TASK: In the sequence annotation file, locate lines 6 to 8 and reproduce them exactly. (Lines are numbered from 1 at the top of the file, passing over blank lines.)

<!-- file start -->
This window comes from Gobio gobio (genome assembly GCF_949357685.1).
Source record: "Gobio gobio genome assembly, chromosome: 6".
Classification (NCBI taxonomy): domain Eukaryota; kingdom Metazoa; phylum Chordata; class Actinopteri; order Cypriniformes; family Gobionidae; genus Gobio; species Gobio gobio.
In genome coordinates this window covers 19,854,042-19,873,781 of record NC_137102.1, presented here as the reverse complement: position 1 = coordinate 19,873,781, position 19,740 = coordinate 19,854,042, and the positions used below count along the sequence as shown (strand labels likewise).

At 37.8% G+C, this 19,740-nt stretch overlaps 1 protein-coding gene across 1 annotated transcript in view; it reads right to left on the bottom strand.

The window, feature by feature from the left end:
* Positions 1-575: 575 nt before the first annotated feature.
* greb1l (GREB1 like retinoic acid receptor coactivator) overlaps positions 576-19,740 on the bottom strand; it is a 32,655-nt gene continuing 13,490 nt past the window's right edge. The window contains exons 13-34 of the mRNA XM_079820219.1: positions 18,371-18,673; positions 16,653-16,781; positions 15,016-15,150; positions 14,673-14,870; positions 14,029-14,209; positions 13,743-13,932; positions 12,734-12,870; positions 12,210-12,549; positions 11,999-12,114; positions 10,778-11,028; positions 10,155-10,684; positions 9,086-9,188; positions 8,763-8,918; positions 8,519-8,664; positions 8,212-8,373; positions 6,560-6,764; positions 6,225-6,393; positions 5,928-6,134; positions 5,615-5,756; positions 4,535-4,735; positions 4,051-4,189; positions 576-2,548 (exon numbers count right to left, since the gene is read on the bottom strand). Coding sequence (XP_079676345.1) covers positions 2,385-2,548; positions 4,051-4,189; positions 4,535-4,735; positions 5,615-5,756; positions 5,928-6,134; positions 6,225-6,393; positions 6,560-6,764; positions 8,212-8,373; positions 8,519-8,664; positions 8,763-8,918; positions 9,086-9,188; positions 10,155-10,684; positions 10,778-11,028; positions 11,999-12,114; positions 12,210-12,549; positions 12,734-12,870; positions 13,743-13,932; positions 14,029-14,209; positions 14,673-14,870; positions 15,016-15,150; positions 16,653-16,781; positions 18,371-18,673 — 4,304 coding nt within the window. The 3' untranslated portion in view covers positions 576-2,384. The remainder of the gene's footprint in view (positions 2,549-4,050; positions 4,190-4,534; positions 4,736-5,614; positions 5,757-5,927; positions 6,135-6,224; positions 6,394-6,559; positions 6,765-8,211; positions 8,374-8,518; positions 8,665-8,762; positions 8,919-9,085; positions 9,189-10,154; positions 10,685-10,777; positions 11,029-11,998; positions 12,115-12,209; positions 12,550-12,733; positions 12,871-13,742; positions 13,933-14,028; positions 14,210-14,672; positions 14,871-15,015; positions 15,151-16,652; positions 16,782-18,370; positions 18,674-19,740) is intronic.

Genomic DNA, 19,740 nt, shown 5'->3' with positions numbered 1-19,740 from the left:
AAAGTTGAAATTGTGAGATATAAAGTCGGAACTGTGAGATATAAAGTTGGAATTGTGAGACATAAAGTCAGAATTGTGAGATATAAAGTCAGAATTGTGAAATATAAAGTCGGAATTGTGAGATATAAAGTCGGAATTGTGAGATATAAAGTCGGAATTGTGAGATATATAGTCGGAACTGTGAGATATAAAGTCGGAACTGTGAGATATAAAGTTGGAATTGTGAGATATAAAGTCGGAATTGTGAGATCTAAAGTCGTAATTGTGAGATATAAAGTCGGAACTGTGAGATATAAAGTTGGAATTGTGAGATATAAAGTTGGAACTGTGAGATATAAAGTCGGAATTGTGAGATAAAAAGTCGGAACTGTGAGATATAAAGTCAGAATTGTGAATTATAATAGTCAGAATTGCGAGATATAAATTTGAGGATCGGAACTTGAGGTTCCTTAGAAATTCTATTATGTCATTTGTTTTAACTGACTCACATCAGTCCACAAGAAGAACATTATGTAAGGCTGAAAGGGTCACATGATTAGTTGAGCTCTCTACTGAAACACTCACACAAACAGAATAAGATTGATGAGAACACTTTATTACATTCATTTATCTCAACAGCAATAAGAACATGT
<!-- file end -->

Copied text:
The window, feature by feature from the left end:
* Positions 1-575: 575 nt before the first annotated feature.
* greb1l (GREB1 like retinoic acid receptor coactivator) overlaps positions 576-19,740 on the bottom strand; it is a 32,655-nt gene continuing 13,490 nt past the window's right edge. The window contains exons 13-34 of the mRNA XM_079820219.1: positions 18,371-18,673; positions 16,653-16,781; positions 15,016-15,150; positions 14,673-14,870; positions 14,029-14,209; positions 13,743-13,932; positions 12,734-12,870; positions 12,210-12,549; positions 11,999-12,114; positions 10,778-11,028; positions 10,155-10,684; positions 9,086-9,188; positions 8,763-8,918; positions 8,519-8,664; positions 8,212-8,373; positions 6,560-6,764; positions 6,225-6,393; positions 5,928-6,134; positions 5,615-5,756; positions 4,535-4,735; positions 4,051-4,189; positions 576-2,548 (exon numbers count right to left, since the gene is read on the bottom strand). Coding sequence (XP_079676345.1) covers positions 2,385-2,548; positions 4,051-4,189; positions 4,535-4,735; positions 5,615-5,756; positions 5,928-6,134; positions 6,225-6,393; positions 6,560-6,764; positions 8,212-8,373; positions 8,519-8,664; positions 8,763-8,918; positions 9,086-9,188; positions 10,155-10,684; positions 10,778-11,028; positions 11,999-12,114; positions 12,210-12,549; positions 12,734-12,870; positions 13,743-13,932; positions 14,029-14,209; positions 14,673-14,870; positions 15,016-15,150; positions 16,653-16,781; positions 18,371-18,673 — 4,304 coding nt within the window. The 3' untranslated portion in view covers positions 576-2,384. The remainder of the gene's footprint in view (positions 2,549-4,050; positions 4,190-4,534; positions 4,736-5,614; positions 5,757-5,927; positions 6,135-6,224; positions 6,394-6,559; positions 6,765-8,211; positions 8,374-8,518; positions 8,665-8,762; positions 8,919-9,085; positions 9,189-10,154; positions 10,685-10,777; positions 11,029-11,998; positions 12,115-12,209; positions 12,550-12,733; positions 12,871-13,742; positions 13,933-14,028; positions 14,210-14,672; positions 14,871-15,015; positions 15,151-16,652; positions 16,782-18,370; positions 18,674-19,740) is intronic.